The Fast Money traders share their final trades of the day.» Read More
Medal Round - Day 5: Half way through the medal round, the playing field continues to shift. The US' S&P 500 looks poised to stay on track for the gold, but the silver and bronze are up for grabs.
U.S. industrial production edged up 0.2 percent in July, boosted by the best gain in manufacturing output in 10 months, a Federal Reserve report on Friday showed.
OPEC on Friday cut its forecast for global oil demand growth in 2008 for a fifth month and said production is more than adequate, signaling a more comfortable supply and demand balance.
The world's No.1 staffing agency Adecco said on Friday it will continue to pursue British recruitment company Michael Page which has twice rejected bid offers worth 400 pence (748.9 cents) a share.
European equities were set to rise on Friday, tracking gains on Wall Street and in Asia, as a fall in commodity prices further eased concerns over consumer spending and inflation.
It's hard to see Friday's markets as anything but volatile after this past week's wild swings. But if there are no out of the ordinary events, traders say the stock market just might quiet down late in the session as investors head off for one of the final weekends of the summer.
The U.S. dollar rallied to an almost six-month high against the euro Thursday amid growing concern over euro zone economic weakness and accelerating inflation in the United States.
Stocks closed higher, with bank shares rising broadly, though the market pulled back from its biggest gains as oil stemmed its slide.
Even in the face of economic numbers seemingly showing a big pop in the Consumer Price Index, investors have begun to consider inflation almost an afterthought.
European shares ended a choppy session in positive territory on Thursday as a recovery in commodity prices helped energy and mining shares and fears over price pressures were partially quelled by U.S. inflation data.
Medal Round - Day 4: Despite a down day across the board, the US has held onto its lead for a fourth straight day. As of Wednesday's close, 80% of our leaderboard has moved into negative territory.
The number of U.S. workers filing new claims for jobless benefits fell by 10,000 last week but remained at levels that show labor markets under severe strain.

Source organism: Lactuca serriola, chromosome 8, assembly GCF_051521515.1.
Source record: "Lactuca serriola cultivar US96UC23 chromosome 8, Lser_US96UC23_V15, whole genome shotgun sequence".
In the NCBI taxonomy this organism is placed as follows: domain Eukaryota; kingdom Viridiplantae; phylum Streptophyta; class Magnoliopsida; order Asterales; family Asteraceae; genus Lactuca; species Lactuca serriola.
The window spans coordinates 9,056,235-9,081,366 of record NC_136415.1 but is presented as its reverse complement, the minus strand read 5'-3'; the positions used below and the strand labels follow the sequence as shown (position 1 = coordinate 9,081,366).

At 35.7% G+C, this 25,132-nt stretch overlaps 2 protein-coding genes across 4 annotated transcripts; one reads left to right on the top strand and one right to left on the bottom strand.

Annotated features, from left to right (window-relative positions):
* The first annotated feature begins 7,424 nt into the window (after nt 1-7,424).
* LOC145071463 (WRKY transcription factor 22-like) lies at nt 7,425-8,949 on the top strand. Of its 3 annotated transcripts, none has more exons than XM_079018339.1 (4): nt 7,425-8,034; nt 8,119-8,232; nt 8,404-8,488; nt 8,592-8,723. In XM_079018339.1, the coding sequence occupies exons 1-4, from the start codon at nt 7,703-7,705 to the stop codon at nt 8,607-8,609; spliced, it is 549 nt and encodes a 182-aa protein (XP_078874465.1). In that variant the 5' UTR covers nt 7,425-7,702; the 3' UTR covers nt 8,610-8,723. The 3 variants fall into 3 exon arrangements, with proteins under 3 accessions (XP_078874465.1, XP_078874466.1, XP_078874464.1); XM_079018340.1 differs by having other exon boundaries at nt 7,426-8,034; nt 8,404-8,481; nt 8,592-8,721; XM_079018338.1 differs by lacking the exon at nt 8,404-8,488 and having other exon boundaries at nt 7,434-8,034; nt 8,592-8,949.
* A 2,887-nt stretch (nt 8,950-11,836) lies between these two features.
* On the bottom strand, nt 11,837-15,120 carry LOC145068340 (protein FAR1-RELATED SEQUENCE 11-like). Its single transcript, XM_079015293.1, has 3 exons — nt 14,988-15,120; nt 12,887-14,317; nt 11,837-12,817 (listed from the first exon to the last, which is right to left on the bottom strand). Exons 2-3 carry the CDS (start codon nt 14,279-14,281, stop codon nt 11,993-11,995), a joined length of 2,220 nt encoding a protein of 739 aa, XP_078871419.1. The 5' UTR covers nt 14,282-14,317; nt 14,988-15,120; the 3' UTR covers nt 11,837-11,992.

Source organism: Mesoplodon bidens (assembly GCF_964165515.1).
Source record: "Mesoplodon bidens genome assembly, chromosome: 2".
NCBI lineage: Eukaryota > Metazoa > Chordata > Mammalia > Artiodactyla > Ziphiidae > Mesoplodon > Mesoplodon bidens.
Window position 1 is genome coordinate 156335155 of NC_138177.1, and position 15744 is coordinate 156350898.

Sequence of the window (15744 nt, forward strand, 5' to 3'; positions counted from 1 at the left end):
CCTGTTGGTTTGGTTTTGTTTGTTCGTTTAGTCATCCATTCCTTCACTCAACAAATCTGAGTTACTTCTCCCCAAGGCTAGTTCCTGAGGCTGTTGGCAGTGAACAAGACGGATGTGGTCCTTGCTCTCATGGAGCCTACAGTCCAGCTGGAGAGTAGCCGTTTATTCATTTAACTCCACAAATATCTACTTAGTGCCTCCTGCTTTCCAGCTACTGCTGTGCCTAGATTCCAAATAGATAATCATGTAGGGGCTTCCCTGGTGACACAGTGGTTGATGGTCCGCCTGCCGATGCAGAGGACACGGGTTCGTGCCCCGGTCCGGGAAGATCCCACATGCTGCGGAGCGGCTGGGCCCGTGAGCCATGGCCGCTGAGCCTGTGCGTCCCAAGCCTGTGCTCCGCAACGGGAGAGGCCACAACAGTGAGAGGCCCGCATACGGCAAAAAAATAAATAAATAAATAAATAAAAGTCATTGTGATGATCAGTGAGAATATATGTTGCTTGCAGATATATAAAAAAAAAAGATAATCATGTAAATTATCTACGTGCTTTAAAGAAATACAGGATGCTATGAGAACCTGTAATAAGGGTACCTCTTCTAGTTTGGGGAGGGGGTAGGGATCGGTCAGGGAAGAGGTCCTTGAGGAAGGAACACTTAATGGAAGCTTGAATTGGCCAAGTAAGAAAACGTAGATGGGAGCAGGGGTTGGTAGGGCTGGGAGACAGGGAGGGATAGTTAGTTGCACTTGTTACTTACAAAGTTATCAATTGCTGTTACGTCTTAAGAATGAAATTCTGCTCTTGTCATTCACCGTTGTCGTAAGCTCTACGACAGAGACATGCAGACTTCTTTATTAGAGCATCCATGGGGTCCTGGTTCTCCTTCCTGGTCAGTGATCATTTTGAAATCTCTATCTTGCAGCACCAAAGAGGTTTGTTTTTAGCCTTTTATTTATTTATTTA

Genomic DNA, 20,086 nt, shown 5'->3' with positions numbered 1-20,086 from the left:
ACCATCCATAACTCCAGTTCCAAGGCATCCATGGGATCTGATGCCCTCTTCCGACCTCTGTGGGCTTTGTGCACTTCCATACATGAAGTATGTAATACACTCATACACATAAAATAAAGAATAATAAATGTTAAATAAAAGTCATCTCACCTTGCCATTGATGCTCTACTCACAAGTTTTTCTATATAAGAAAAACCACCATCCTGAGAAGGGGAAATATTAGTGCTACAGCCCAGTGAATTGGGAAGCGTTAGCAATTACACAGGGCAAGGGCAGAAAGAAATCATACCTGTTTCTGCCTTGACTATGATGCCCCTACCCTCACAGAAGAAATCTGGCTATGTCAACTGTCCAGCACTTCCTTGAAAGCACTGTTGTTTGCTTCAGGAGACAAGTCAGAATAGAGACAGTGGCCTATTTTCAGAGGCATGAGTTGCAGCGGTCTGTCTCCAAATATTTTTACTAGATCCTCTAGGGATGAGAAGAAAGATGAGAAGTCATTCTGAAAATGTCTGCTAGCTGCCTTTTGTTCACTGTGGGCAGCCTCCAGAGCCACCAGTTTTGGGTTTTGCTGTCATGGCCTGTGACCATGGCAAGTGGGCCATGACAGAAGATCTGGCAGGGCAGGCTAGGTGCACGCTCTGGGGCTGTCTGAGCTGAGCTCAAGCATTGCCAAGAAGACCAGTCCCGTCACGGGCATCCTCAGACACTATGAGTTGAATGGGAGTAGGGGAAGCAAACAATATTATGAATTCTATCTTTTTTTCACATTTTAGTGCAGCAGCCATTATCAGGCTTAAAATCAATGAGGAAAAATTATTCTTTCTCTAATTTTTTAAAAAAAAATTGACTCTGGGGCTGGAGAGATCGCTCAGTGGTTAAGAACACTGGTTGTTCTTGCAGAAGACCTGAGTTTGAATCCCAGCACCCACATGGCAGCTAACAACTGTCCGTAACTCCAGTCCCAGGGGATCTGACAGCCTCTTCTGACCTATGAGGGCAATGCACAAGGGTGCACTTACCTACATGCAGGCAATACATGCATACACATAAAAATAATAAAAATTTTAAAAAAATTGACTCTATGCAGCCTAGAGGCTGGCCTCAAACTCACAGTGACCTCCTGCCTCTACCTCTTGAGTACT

Costlier energy and food helped push July prices up, but oil prices have begun to decline and analysts hope that the worst might be over.
Stock markets are in a bear-market rally that is running out of steam and investors should seek shelter in cash or gold for the rest of the year, Paul Amery, independent financial analyst, told CNBC Thursday.
The euro zone economy recorded its first ever contraction in the second quarter, pulled down by falling activity in its biggest economies, which could lead to a technical recession.
European equities were seen gaining ground on Thursday, recovering after the previous session's sharp losses as rising commodity prices help support heavyweight mining and energy shares.
Stocks will be on inflation watch Thursday. Volatile trading in oil and commodities promises to spill into the stock market again. On Wednesday, energy and other commodities rose, reversing a selling trend and worrying investors, who have been hoping for a reprieve from inflation.
Google CEO shares his insights on the company and the CEO of Toll Brothers explains why he is still satisfied despite the company's weak earnings. Following are today's top videos:
The U.S. dollar edged lower against the euro on Wednesday after a spike in crude oil prices rekindled worries about the world's largest economy's growth outlook.
We're facing increased inputs, but it's a good time to be a farmer, said Larkin Martin, chairman of the board for the Federal Reserve Bank of Atlanta, and also a seven generation farmer.
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